I see your from Texas and I am sure the weather from my location is vastly different. For example the 50 degree rule you mention above would basically mean no opening of the hive for 4 months out of the year and possibly 5 on a bad year. But the advice is still very good. I am sure there is something I need to do differently based on my climate and a local Mentor would help vastly with these type of rules. Thanks for the advice!

The winter stores was always my concern and I hoped the feedings would help. How would you know if they were starving? Would the frames I have now show that? Also would Varroa be able to be verified from the frames now as well?

One thing I am deeply considering is an observation Hive for this year. I would probably build (I have the wood working tools or have a dad who has a nice collection as well. This would get me back into bees...allow me to learn some more...use my tools I purchased...give me more time to read...and If I lost them the education was probably worth it.

Thanks
Chris
 

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Pjigar,
I agree on the local mentor.

It has been hard in my area as I recently moved (5 years ago). I have heard of a fellow locally I need to get in contact (from a few locals) and honestly this year I am considering (some) holding back the purchase of bees. The big reason now is I found out, last night, my bees will be delayed and the time they are supposed to come in is my annual family trip to Myrtle Beach (week trip). They are trying to see if they can arrange something (local feed store). I still have online sources. I know, this may be a "sign" as there is still the issue of 4H kickoff this year (5 kids - All in this year- last year for my oldest and the first year for my younger two - they will all need animals (many large) etc). Luckily I have most supplies but the animals alone could be interesting as Covid-19 really changed the landscape ($$) of animals.

The fellow, before I moved, I took the classes from mentored people. His basic day of mentoring was almost $400 a day but it was more like a college classroom scenario where he provided everything and you just showed up. He also had this over a $1000 weekend mentoring program. I signed up for a evening local Metro park class which cost around $100. He more than once told me you need to sign up for my weekend class.

While I am sure the above fees were/are probably all worth it considering the cost of everything I have in bees now...I think his mentoring was more on whether to decide whether you wanted to be in Bees or not. I have made that jump so I think because of my location now and my decision in Bees I need to move on to another Mentor preferably local as you said.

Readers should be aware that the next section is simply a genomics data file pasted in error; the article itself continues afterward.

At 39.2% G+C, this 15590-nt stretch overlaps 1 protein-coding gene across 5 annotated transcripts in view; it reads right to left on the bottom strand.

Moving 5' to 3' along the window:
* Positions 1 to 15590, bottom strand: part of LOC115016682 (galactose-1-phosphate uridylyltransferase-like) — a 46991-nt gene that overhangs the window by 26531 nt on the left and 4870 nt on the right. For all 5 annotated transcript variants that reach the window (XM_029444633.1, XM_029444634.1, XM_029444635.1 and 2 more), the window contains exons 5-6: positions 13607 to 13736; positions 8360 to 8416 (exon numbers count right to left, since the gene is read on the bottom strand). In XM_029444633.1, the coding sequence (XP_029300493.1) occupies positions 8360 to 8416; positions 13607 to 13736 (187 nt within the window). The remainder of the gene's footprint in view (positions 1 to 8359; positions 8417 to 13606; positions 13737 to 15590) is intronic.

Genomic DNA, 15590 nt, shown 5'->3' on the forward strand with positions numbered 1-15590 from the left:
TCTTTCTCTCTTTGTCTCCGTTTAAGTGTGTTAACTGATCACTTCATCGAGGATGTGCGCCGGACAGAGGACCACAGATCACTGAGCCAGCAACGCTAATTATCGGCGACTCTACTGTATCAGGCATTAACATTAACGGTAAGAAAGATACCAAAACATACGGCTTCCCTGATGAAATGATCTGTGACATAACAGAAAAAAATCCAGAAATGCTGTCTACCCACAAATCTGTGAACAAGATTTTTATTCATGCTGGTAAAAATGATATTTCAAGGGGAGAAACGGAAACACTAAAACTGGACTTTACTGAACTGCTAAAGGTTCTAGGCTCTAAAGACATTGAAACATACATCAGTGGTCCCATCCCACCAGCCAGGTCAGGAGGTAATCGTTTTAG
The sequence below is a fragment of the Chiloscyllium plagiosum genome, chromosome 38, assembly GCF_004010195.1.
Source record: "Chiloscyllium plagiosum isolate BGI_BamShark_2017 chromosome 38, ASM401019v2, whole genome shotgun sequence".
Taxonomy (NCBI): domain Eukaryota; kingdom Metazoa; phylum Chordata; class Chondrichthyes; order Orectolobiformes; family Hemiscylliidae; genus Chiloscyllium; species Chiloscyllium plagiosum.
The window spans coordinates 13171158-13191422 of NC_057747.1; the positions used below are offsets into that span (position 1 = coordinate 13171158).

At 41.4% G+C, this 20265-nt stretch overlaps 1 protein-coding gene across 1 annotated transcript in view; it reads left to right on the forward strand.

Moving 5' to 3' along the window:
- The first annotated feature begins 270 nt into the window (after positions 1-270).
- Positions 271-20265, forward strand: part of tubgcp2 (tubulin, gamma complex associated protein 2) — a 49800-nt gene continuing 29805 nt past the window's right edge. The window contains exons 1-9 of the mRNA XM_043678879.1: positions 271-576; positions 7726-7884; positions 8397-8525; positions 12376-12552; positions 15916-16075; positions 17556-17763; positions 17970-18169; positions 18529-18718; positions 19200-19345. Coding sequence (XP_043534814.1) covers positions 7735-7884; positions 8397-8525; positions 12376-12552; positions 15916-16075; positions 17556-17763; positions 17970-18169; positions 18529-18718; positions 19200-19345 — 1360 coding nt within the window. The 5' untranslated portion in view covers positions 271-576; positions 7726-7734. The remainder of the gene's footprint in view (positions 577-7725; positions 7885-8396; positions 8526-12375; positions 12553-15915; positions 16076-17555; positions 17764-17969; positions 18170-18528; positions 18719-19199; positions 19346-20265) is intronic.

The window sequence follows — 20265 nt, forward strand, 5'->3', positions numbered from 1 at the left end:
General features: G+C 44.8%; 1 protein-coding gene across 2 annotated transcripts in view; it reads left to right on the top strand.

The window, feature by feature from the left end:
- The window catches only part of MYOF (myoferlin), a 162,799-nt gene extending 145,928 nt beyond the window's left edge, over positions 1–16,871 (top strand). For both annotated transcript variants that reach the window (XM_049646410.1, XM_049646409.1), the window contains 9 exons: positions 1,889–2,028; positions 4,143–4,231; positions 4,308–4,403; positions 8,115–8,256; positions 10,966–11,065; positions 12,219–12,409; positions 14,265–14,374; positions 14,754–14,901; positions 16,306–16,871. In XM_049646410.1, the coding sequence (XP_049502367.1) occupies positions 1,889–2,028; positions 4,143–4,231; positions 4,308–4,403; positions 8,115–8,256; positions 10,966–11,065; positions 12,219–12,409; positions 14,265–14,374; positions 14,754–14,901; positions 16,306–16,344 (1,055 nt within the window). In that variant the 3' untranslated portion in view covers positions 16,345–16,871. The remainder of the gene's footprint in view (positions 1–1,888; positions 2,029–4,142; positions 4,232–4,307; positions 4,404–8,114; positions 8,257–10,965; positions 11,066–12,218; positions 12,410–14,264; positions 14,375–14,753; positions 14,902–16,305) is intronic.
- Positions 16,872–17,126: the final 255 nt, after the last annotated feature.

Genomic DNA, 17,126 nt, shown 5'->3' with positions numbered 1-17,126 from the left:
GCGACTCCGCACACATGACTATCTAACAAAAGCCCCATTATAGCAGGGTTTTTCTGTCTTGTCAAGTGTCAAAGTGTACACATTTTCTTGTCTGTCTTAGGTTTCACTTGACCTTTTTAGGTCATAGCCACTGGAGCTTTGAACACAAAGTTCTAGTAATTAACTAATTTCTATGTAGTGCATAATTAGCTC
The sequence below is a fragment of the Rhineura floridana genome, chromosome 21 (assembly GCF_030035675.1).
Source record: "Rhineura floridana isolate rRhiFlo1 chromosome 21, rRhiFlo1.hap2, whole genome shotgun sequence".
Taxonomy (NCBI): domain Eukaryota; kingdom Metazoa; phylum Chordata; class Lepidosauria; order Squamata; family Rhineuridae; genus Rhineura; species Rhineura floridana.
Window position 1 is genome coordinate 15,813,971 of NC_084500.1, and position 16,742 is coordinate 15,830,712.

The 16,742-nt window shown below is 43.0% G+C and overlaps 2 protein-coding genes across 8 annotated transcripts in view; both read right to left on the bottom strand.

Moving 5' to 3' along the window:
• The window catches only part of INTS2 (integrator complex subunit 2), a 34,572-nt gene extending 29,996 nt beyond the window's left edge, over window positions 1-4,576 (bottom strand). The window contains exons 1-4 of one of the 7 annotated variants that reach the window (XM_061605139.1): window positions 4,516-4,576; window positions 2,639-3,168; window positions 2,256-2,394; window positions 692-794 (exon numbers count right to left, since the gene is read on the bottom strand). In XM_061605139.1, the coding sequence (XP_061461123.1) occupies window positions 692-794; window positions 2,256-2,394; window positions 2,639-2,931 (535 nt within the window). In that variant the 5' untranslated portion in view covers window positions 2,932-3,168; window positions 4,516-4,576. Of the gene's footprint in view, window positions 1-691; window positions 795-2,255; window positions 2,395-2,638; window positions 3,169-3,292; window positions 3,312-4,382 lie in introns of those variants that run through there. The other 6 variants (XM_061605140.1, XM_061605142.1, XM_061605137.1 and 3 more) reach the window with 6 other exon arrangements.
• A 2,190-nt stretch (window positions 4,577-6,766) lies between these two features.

I see your from Texas and I am sure the weather from my location is vastly different. For example the 50 degree rule you mention above would basically mean no opening of the hive for 4 months out of the year and possibly 5 on a bad year. But the advice is still very good. I am sure there is something I need to do differently based on my climate and a local Mentor would help vastly with these type of rules. Thanks for the advice!

The winter stores was always my concern and I hoped the feedings would help. How would you know if they were starving? Would the frames I have now show that? Also would Varroa be able to be verified from the frames now as well?

One thing I am deeply considering is an observation Hive for this year. I would probably build (I have the wood working tools or have a dad who has a nice collection as well. This would get me back into bees...allow me to learn some more...use my tools I purchased...give me more time to read...and If I lost them the education was probably worth it.

Thanks
Chris
If you haven't cleaned the frames then look at the bees if they are stuck head down into the cell then they starved. The most useful thing your local mentor can tell you is how much store to leave? You feed them when the weather is warm. Once it drops below 60 they won't take liquid feed very well. You can put the candy board if you are low on store going into winter. But candy board is insurance and sometime can back fire since they will eat candy before honey if they can move. I have no experiance with candy board since we don't need it. I don't think any mentor is worth hundreds of dollars. FYI: I had no mentor or even bee club membership and I learned on my own. But I can afford to make mistakes (and I have) that can be recovered without loosing the colony since I am in the warm climate. Learning by loosing bees in cold climate gets expensive so you need to basically know the local rules about wintering. Any local beekeper would be happy to answer such simple questions .e.g how much store, candy board, wrapping, etc.